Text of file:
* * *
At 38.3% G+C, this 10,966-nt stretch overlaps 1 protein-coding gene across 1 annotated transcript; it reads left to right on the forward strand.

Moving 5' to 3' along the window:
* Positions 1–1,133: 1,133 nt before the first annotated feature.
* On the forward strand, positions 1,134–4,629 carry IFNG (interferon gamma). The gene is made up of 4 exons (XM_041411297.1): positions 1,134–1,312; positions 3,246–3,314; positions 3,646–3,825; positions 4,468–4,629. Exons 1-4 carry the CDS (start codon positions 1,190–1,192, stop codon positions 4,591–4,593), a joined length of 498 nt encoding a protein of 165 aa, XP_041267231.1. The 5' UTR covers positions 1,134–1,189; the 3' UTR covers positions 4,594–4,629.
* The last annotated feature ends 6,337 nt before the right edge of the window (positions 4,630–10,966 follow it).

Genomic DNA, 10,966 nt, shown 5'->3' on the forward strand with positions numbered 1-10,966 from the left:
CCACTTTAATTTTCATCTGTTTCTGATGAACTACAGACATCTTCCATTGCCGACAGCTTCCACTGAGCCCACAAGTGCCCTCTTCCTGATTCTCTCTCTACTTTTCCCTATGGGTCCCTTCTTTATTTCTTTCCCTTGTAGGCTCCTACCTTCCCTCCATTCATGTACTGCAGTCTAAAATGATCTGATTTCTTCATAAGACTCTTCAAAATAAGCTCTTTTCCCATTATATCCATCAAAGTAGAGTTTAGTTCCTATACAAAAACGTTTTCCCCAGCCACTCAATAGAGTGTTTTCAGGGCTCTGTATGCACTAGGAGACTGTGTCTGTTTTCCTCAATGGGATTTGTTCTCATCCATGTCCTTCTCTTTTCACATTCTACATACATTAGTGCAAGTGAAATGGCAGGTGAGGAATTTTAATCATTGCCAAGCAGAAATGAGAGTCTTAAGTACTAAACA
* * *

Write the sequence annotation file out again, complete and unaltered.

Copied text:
At 38.3% G+C, this 10,966-nt stretch overlaps 1 protein-coding gene across 1 annotated transcript; it reads left to right on the forward strand.

Moving 5' to 3' along the window:
* Positions 1–1,133: 1,133 nt before the first annotated feature.
* On the forward strand, positions 1,134–4,629 carry IFNG (interferon gamma). The gene is made up of 4 exons (XM_041411297.1): positions 1,134–1,312; positions 3,246–3,314; positions 3,646–3,825; positions 4,468–4,629. Exons 1-4 carry the CDS (start codon positions 1,190–1,192, stop codon positions 4,591–4,593), a joined length of 498 nt encoding a protein of 165 aa, XP_041267231.1. The 5' UTR covers positions 1,134–1,189; the 3' UTR covers positions 4,594–4,629.
* The last annotated feature ends 6,337 nt before the right edge of the window (positions 4,630–10,966 follow it).

Genomic DNA, 10,966 nt, shown 5'->3' on the forward strand with positions numbered 1-10,966 from the left:
CCACTTTAATTTTCATCTGTTTCTGATGAACTACAGACATCTTCCATTGCCGACAGCTTCCACTGAGCCCACAAGTGCCCTCTTCCTGATTCTCTCTCTACTTTTCCCTATGGGTCCCTTCTTTATTTCTTTCCCTTGTAGGCTCCTACCTTCCCTCCATTCATGTACTGCAGTCTAAAATGATCTGATTTCTTCATAAGACTCTTCAAAATAAGCTCTTTTCCCATTATATCCATCAAAGTAGAGTTTAGTTCCTATACAAAAACGTTTTCCCCAGCCACTCAATAGAGTGTTTTCAGGGCTCTGTATGCACTAGGAGACTGTGTCTGTTTTCCTCAATGGGATTTGTTCTCATCCATGTCCTTCTCTTTTCACATTCTACATACATTAGTGCAAGTGAAATGGCAGGTGAGGAATTTTAATCATTGCCAAGCAGAAATGAGAGTCTTAAGTACTAAACA